Wednesday, December 7, 2011
Posted by D. Daniel Sokol
Michael A. Carrier, Rutgers University School of Law - Camden provides A Tort-Based Causation Framework for Antitrust Analysis.
ABSTRACT: Causation is one of the most underexplored areas in antitrust law. What must a plaintiff show to connect a defendant’s conduct with anticompetitive effects? Several tests are possible, including “but for” causation, proximate cause, sole causation, reasonable connection, and increased possibility of harm. Courts have applied variations of all these tests. This article focuses on the two settings in which the issue of antitrust causation has most often arisen: monopolization cases and, more generally, cases addressing antitrust injury.
Some of the most difficult causation issues occur in monopolization cases. One such issue involves determining the counterfactual scenario of what would have happened absent the monopolist’s conduct. A second occurs when both the monopolist’s actions and other events cause the injury to competition. In this setting, courts have diverged on whether the presence of other causes precludes a finding of monopolization.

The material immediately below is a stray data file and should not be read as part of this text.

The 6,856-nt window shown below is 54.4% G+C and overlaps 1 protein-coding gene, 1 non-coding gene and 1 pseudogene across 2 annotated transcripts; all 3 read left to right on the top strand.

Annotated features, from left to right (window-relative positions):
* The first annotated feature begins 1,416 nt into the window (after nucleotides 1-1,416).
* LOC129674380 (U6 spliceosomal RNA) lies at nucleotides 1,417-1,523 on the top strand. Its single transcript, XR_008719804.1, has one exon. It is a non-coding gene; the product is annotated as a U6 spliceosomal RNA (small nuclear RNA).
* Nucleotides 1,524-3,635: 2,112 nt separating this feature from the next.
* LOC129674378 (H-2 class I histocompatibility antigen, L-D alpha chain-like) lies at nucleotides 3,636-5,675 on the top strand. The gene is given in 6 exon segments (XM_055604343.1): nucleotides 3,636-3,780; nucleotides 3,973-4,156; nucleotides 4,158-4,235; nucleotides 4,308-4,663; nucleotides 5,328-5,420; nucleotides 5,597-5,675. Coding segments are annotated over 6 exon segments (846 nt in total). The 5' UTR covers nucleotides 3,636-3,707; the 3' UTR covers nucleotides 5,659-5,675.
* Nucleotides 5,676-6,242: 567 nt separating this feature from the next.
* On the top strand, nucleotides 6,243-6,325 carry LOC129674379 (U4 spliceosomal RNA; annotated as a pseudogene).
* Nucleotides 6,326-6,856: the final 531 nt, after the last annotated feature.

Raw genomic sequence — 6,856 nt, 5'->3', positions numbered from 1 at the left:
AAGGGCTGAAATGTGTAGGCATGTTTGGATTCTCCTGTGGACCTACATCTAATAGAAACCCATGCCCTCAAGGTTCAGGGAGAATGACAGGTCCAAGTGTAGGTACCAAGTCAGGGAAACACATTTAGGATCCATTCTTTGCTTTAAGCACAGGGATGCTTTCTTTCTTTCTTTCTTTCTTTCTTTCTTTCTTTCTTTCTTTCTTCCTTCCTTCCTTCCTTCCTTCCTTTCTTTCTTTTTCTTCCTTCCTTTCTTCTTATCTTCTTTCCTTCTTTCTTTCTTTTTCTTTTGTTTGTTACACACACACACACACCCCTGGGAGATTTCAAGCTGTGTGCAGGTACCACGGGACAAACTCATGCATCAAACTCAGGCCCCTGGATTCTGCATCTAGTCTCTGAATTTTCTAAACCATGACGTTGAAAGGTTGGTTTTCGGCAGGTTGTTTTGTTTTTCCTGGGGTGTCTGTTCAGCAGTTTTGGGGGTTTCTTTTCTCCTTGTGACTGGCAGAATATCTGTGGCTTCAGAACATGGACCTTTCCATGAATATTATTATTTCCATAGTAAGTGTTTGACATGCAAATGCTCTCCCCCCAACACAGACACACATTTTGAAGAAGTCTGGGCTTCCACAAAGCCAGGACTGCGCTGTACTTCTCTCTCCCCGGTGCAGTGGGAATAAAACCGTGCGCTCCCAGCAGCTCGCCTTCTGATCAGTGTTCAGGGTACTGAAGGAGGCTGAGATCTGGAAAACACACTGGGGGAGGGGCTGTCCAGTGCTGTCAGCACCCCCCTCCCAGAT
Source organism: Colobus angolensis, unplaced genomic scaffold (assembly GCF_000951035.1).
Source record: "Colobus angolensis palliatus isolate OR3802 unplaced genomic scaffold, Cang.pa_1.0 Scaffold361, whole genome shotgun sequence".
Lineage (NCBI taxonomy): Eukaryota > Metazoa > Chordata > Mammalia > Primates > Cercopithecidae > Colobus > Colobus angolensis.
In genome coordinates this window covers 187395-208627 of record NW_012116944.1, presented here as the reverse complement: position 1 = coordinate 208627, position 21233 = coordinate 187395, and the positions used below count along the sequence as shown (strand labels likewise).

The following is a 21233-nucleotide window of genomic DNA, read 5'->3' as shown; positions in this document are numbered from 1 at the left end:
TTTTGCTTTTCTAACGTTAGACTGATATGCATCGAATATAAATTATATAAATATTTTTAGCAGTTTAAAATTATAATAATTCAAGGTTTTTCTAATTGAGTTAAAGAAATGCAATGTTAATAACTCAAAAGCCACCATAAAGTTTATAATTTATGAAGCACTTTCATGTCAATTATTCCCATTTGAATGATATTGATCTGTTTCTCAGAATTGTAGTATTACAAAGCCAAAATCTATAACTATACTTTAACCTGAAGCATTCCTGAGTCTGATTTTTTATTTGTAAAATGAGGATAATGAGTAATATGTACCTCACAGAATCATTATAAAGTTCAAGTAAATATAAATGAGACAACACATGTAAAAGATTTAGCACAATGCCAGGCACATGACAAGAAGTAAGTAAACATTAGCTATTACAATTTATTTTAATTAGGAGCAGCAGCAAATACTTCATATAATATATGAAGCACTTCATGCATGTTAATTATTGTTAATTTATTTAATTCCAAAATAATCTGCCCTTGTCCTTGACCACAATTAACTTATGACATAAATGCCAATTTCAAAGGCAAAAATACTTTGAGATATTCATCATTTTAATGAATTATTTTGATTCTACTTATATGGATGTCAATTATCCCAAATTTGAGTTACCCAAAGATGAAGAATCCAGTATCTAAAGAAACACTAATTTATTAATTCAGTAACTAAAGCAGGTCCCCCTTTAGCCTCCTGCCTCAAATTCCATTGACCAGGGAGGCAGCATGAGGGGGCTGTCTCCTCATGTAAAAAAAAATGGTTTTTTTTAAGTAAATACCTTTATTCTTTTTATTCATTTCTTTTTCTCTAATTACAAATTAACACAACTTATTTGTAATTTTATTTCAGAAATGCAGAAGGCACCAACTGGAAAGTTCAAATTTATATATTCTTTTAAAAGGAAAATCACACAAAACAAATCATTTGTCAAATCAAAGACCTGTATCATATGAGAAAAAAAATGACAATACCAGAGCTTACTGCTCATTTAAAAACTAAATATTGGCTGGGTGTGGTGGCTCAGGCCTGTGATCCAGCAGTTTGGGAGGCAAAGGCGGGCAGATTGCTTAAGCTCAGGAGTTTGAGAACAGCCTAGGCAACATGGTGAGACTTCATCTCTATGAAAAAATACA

In dynamic high-technology markets, these issues are even more challenging. It is not easy to hypothesize the path not taken in a rapidly changing market or to separate the effects of the monopolist’s conduct from those of other events affecting the market’s development. These difficulties are compounded because of the concern of punishing unilateral conduct and because the standards articulated by courts in monopolization cases are often not clear.
The second antitrust setting in which courts have frequently addressed causation is the analysis of antitrust injury. The Supreme Court and lower courts have famously explored whether a plaintiff suffers injury “of the type that the antitrust laws were intended to prevent and that flows from that which makes the defendants’ acts unlawful.” This inquiry is designed to ensure that the plaintiff is able to show harm to “competition not competitors.”
This article examines these causation issues and gains insights by turning to tort law, the law with the most developed causation framework. It focuses on two core concepts of causation in tort law, factual and legal cause. As exported to antitrust law, the tort factual cause inquiry would ask if a plaintiff can show a “reasonable connection” between the challenged conduct and the anticompetitive effects. This range of potential causes is limited by the requirement of legal causation, which would determine if a plaintiff’s harm results from anticompetitive — as opposed to other — conduct.